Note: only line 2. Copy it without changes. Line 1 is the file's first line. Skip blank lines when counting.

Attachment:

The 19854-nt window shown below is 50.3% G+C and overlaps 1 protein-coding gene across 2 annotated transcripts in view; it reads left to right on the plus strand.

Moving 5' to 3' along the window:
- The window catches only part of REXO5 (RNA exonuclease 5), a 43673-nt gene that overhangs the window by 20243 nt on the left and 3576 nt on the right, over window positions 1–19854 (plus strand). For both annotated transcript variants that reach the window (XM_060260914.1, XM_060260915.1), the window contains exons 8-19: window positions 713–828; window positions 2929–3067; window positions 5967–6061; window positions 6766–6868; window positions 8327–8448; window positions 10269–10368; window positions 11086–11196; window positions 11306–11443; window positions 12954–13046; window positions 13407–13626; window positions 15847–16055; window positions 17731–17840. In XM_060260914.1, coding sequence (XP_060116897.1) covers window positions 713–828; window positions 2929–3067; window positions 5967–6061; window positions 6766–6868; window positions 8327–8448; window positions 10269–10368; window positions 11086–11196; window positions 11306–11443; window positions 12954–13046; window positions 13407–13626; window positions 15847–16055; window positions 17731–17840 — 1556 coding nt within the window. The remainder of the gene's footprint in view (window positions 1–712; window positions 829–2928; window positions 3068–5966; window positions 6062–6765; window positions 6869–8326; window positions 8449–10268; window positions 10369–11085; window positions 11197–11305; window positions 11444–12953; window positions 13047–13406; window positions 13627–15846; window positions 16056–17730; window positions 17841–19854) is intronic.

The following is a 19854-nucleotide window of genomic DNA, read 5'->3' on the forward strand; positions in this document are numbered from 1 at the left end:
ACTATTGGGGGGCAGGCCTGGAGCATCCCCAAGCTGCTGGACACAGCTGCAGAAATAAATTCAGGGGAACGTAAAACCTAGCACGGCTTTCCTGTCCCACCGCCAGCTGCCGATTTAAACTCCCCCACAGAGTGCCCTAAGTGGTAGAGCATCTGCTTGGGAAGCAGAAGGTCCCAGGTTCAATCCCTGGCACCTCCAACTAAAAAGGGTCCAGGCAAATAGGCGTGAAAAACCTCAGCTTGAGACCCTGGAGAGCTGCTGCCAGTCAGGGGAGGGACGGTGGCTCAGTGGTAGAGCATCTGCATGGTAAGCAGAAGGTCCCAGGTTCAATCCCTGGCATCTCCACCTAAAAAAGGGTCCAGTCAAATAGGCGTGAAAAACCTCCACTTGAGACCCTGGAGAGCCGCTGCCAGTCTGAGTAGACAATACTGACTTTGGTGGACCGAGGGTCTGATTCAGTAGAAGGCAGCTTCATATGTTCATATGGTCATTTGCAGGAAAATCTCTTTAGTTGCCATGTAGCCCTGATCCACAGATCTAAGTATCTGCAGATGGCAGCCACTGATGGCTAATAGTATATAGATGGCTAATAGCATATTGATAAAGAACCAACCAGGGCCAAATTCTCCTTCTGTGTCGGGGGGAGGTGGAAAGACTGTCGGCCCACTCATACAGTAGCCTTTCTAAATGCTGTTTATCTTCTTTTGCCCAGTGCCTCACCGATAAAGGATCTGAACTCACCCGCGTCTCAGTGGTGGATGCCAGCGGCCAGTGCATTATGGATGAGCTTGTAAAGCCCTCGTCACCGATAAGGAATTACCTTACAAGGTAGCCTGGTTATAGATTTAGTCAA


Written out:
Moving 5' to 3' along the window: